New report looks at how EiE, done properly, builds peace

Results of a Synthesis Report exploring the obstacles and opportunities for education’s engagement with peace, commissioned by INEE, UNESCO and IFRC through the Geneva Hub for Education in Emergencies and in partnership with the Political Economy of Education Research (PEER) network, were presented at the Geneva Global Hub for EiE on 8 April 2022.

The report focuses on education in emergencies programming that has been successful in delivering peacebuilding outcomes, and looks at theoretical literature, to help explain the persistent challenges to education programming and how it contributes to sustainable peace.

In short, it highlights the need to understand that education can only support peacebuilding if it is delivered properly – done poorly, education can be a cause of harm. According to several authors of the report’s case studies, it is essential to recognise and address sources of injustice and barriers to equality within an education system when deciding how to integrate peacebuilding into a curriculum.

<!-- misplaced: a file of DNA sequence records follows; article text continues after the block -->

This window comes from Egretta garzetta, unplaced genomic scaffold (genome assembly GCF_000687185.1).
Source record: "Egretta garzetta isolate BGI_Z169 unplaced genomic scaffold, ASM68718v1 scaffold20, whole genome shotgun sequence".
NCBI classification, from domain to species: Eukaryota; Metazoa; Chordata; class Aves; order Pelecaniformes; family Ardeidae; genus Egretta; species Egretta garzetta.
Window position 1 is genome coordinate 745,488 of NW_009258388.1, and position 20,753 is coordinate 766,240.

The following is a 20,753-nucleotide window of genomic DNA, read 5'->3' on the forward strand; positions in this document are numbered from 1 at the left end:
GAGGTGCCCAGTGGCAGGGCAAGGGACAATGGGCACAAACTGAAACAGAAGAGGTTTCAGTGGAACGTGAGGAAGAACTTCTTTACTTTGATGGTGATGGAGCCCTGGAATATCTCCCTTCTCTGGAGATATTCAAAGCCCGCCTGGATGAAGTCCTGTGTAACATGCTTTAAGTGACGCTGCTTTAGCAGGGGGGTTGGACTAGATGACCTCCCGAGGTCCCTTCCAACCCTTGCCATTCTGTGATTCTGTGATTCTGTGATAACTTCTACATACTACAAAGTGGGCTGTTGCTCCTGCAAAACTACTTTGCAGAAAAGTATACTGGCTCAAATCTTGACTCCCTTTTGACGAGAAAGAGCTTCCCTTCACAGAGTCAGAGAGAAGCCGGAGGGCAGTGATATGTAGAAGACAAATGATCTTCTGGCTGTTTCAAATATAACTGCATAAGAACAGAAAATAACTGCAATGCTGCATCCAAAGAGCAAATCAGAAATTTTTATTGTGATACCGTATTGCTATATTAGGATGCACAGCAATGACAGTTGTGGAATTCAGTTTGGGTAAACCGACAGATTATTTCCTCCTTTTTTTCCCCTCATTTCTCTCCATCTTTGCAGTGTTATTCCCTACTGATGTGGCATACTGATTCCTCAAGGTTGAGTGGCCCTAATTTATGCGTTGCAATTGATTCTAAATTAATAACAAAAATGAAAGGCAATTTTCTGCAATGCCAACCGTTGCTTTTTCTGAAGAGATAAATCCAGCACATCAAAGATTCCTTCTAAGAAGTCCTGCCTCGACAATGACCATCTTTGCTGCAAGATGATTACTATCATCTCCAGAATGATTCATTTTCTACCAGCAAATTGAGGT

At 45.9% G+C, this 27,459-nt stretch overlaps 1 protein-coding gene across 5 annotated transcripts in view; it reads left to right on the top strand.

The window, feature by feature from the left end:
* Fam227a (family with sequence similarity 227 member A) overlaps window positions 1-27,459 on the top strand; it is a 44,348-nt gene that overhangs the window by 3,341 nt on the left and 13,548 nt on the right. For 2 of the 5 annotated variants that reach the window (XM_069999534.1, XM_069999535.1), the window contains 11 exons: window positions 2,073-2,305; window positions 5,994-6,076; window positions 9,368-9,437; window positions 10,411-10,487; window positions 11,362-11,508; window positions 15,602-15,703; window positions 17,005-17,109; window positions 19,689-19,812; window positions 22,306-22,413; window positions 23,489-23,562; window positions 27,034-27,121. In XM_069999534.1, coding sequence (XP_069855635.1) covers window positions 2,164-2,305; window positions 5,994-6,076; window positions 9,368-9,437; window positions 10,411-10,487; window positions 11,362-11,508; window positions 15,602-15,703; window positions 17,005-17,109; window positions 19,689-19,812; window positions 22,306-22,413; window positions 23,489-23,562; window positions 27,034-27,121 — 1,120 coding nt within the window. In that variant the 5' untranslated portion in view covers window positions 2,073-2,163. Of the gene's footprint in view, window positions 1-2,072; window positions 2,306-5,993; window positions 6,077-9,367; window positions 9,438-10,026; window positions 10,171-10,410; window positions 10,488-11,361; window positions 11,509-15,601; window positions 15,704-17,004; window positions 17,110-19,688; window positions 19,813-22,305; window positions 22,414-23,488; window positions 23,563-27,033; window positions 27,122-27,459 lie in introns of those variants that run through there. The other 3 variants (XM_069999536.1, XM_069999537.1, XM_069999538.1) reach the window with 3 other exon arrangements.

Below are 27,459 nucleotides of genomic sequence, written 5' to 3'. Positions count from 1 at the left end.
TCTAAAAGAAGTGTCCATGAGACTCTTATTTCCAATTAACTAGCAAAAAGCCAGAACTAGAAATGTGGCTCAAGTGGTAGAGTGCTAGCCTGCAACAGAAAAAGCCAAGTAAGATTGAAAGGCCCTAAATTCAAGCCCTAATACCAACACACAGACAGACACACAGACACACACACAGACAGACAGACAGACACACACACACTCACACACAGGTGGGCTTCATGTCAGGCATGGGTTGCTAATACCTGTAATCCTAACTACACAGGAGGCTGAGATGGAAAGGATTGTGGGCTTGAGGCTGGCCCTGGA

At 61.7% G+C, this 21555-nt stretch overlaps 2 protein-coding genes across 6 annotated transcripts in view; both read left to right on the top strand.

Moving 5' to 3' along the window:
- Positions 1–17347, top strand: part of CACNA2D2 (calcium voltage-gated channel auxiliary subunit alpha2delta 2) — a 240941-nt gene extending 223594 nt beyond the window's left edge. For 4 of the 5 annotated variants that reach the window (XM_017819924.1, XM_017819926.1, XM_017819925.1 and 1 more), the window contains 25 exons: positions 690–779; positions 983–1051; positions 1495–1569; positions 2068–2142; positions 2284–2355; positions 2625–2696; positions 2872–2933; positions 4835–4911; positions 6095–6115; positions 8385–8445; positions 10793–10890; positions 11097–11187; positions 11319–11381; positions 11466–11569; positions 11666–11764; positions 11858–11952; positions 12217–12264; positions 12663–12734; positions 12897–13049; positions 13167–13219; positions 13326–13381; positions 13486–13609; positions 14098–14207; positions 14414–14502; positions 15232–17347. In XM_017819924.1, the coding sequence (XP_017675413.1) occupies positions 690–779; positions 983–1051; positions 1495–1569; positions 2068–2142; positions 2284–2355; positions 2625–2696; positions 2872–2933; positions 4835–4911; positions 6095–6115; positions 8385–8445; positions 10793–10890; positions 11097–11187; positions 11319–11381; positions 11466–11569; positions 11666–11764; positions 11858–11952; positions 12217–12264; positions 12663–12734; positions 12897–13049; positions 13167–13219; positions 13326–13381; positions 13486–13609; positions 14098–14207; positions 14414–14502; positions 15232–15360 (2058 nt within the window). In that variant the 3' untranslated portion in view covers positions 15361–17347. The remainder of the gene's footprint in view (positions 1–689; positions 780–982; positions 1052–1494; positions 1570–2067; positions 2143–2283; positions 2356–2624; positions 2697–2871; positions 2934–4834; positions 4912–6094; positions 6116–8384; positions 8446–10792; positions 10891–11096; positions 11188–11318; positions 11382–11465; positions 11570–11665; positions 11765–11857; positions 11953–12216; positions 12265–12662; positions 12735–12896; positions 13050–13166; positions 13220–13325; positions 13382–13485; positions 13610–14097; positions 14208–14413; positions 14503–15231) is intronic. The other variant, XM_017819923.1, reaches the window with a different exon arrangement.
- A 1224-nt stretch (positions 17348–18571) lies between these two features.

In many cases, existing inequalities and injustices create conditions that run counter to peacebuilding efforts – for example, when history teachings about minority communities are in conflict with education for peace, or when “neutral” approaches to education have the effect of erasing the experiences of marginalised groups.

The report presents a framework to help analyse and acknowledge the impact of historical, epistemic, and neo-colonial injustices on education and peacebuilding initiatives. Furthermore, the report explores the potential for education in emergencies programming to contribute to peacebuilding within the triple nexus of humanitarian-development-peacebuilding interventions.

The full report will be ready to be published shortly – keep an eye out here, on